Walter Mossberg of The Wall Street Journal has stated: “Rosetta Stone may be the next best thing to living in a country.” You’ll find other praise for the product used heavily in their marketing materials. The Rosetta Stone System is used by the State Department, NASA, and 9,000 other public and nonprofit agencies. It’s used by over 8,000 corporations and more than 20,000 educational institutions.
Yet Rosetta Stone has also drawn criticism from people, including higher education academics and professors who specialize in computer assisted language learning. This leaves language learners at a loss to know who to believe.
This 2013 article featured on the Modern Language Association website addresses some concerns: “Is Rosetta Stone a Viable Option for Second-Language Learning?”
One concern about Rosetta Stone is that a common set of images and base vocabulary are shared across different languages. For example, in the Spanish lesson below, one would expect to see culturally relevant images of people and places where Spanish is predominantly spoken. The man shown in the lower left picture has the Hindi “Om” written on the building behind him (perhaps at a temple). This image would be helpful for those trying to understand the context of the Hindi language and associated culture. However, in a lesson about Spanish it is out of place and disorients the learner.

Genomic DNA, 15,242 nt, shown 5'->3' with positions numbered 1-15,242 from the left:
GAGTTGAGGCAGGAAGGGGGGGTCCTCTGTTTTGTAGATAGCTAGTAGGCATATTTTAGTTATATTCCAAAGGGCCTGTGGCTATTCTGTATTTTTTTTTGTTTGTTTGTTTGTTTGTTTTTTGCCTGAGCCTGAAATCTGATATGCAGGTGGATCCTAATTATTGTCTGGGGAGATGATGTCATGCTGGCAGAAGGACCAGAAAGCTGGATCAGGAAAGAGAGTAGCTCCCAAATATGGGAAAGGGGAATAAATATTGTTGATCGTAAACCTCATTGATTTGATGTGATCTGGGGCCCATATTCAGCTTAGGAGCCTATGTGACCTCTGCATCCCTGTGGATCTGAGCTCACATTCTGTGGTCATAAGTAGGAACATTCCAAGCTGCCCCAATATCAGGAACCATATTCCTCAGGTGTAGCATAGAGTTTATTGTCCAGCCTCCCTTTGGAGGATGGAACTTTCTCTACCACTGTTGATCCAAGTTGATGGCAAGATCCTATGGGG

There’s also been a concern that the program oversimplifies language learning by focusing only on vocabulary and simple dialogs without providing a substantive introduction to the grammar and phonetics of a language.
It may be that those who praise the product and those who criticize it are both wrong:
- The supporters of Rosetta Stone make lofty and glorified claims about what it can do – stating that the product is all you need to become fluent in a language.
- The critics of Rosetta Stone seem to be arguing that the product is completely worthless.
In reality, most language learners will rely on many tools and resources to learn a language. The more tools and experiences you have, the more deep and rich your understanding will be of a language and its culture(s). A mix of classroom learning, interactive software, and immersion in a foreign country are all helpful for anyone learning a language. Mobile apps, handwritten flash cards, YouTube videos, Skype sessions, and audio recordings are all examples of tools to consider.
The best way to evaluate Rosetta Stone is to try out the free online demo. The real question a language learner needs to ask is whether or not this or any learning tool is worth the cost for what it offers.
Here are a few apps and online resources to use as a comparison:
- Anki Flash Cards
- DuoLingo.com Website and iPhone App
- Language Media Center Resources Page